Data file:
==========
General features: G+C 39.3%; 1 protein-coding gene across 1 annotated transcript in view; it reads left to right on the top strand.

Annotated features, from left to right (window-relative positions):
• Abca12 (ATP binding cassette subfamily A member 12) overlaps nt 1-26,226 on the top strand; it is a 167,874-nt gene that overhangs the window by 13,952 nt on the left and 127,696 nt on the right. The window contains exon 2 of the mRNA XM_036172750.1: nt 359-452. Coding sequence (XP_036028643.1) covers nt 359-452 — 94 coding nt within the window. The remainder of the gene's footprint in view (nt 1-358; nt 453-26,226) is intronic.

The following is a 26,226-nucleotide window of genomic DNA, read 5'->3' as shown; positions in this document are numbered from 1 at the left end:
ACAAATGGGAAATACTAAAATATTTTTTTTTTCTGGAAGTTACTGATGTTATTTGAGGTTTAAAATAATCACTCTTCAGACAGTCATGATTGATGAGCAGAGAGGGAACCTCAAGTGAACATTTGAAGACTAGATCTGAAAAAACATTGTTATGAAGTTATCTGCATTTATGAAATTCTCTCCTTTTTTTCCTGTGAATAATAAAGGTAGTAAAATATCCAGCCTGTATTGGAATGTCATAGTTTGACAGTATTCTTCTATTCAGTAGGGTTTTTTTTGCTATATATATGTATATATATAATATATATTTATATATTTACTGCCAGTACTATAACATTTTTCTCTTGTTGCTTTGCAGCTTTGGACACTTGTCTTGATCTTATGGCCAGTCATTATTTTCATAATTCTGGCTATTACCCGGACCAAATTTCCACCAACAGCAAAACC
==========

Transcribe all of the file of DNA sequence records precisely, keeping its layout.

General features: G+C 39.3%; 1 protein-coding gene across 1 annotated transcript in view; it reads left to right on the top strand.

Annotated features, from left to right (window-relative positions):
• Abca12 (ATP binding cassette subfamily A member 12) overlaps nt 1-26,226 on the top strand; it is a 167,874-nt gene that overhangs the window by 13,952 nt on the left and 127,696 nt on the right. The window contains exon 2 of the mRNA XM_036172750.1: nt 359-452. Coding sequence (XP_036028643.1) covers nt 359-452 — 94 coding nt within the window. The remainder of the gene's footprint in view (nt 1-358; nt 453-26,226) is intronic.

The following is a 26,226-nucleotide window of genomic DNA, read 5'->3' as shown; positions in this document are numbered from 1 at the left end:
ACAAATGGGAAATACTAAAATATTTTTTTTTTCTGGAAGTTACTGATGTTATTTGAGGTTTAAAATAATCACTCTTCAGACAGTCATGATTGATGAGCAGAGAGGGAACCTCAAGTGAACATTTGAAGACTAGATCTGAAAAAACATTGTTATGAAGTTATCTGCATTTATGAAATTCTCTCCTTTTTTTCCTGTGAATAATAAAGGTAGTAAAATATCCAGCCTGTATTGGAATGTCATAGTTTGACAGTATTCTTCTATTCAGTAGGGTTTTTTTTGCTATATATATGTATATATATAATATATATTTATATATTTACTGCCAGTACTATAACATTTTTCTCTTGTTGCTTTGCAGCTTTGGACACTTGTCTTGATCTTATGGCCAGTCATTATTTTCATAATTCTGGCTATTACCCGGACCAAATTTCCACCAACAGCAAAACC